[order] Passeriformes | [family] Fringillidae | [latin] Carduelis cannabina | [UK] Linnet | [FR] Linotte mélodieuse | [DE] Bluthänfling | [ES] Pardillo Común | [IT] Fanello | [NL] Kneu

Kneu determination

copyright: J. Rochefort

Slightly smaller than a sparrow, the linnet is an attractive finch, which was highly sought after as a cage bird in the 19th century for its pleasant melodious song. Males have chestnut backs and grey heads and during the breeding season they develop a striking pinkish-crimson crown and breast. Males, females and juveniles have white edges to the wings and tail.

The linnet is associated with lowland farmland and uses weedy fields, hedgerows, heathland, scrub and gorse thickets. It may also inhabit orchards, heathland, saltmarshes, gardens and parks

Carduelis cannabina is a widespread breeder across much of Europe, which constitutes >50% of its global breeding range. Its European breeding population is extremely large (>10,000,000 pairs), and was stable between 1970-1990. Although it was stable or increased across much of Europe during 1990-2000, there were declines in several north-western European populations-most notably the sizeable one in France- and the species underwent a moderate decline (>10%) overall.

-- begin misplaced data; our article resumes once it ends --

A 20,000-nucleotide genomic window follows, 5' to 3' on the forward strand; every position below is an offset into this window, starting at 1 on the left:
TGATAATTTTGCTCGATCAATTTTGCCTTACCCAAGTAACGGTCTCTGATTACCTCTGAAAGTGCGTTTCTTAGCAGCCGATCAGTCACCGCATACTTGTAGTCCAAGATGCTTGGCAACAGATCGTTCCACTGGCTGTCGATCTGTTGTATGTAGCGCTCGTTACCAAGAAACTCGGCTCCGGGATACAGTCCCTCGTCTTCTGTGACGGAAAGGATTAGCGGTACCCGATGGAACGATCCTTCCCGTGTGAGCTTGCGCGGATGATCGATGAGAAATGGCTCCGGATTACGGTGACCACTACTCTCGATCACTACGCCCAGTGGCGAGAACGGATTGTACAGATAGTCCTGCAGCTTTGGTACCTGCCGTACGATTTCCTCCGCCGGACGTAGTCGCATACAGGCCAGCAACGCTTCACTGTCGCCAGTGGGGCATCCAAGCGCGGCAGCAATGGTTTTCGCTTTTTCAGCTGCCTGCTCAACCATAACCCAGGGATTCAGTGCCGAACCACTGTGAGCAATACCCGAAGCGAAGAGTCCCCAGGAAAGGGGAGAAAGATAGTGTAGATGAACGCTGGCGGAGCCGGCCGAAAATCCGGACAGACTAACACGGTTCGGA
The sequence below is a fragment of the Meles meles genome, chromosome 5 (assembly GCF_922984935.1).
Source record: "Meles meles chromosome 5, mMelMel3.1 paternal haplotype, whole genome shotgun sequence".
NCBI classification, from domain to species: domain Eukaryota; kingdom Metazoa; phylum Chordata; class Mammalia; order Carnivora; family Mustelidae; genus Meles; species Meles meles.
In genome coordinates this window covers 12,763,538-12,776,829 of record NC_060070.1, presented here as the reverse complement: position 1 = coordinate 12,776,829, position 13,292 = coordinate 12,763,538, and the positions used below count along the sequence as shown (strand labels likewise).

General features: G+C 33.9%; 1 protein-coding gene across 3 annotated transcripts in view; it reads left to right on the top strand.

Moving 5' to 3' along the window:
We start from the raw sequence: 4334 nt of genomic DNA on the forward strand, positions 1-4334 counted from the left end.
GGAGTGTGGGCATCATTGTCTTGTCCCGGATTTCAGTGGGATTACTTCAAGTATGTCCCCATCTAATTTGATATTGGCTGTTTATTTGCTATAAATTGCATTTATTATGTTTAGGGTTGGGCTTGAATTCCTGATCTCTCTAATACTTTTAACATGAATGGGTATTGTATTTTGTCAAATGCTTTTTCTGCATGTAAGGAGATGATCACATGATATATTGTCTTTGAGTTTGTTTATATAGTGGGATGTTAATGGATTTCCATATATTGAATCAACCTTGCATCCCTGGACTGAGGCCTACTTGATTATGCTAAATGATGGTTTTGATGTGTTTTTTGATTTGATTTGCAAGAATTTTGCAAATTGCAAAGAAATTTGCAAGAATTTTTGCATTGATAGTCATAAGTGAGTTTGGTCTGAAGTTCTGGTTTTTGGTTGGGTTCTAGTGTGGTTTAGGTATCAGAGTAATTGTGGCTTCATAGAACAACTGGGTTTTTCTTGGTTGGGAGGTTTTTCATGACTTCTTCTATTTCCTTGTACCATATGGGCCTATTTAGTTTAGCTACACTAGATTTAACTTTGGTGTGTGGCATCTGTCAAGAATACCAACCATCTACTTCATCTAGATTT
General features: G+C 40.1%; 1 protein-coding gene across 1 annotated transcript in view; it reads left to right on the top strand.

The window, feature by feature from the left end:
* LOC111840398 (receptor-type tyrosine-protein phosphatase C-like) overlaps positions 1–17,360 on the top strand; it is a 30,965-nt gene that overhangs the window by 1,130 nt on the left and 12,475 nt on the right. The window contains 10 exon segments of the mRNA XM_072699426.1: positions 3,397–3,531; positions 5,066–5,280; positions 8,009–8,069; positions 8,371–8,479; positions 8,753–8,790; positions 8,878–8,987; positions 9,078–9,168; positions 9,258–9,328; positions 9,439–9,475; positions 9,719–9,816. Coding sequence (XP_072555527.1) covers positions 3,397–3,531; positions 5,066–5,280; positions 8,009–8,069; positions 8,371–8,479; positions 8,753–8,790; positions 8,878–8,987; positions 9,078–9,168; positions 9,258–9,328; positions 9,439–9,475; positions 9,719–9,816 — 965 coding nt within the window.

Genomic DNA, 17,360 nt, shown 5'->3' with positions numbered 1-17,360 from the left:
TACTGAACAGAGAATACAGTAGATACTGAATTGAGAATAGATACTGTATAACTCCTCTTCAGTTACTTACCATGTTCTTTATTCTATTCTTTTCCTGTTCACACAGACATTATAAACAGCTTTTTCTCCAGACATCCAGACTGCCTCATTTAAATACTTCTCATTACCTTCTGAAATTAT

Linnets are seed-eaters, they feed on over 46 types of seeds, a large proportion of which are from the cabbage family. The species gets its scientific and common names from its feeding habits; the generic name Carduelis derives from the Latin for thistle and 'linnet' derives from the Latin 'linum', which is flax, a seed plant that this bird once fed on

This species has a large range, with an estimated global Extent of Occurrence of 1,000,000-10,000,000 km². It has a large global population, including an estimated 20,000,000-57,000,000 individuals in Europe (BirdLife International in prep.). Global population trends have not been quantified, but the species is not believed to approach the thresholds for the population decline criterion of the IUCN Red List (i.e. declining more than 30% in ten years or three generations). For these reasons, the species is evaluated as Least Concern. [conservation status from birdlife.org]

Linnets tend to form groups of up to 20 individuals during the breeding season, which lasts from mid-April to the beginning of August. Nests are built in dense hedges, scrub or thorny trees. A typical clutch consists of 4-6 eggs and two to three broods can be produced in a season. The female incubates the eggs for 11-13 days, after which both parents provide food for the chicks.

Winters from British Isles and continental Europe s to n Africa and e to Pakistan, nw India and Nepal. (Sibley Charles G. 1996)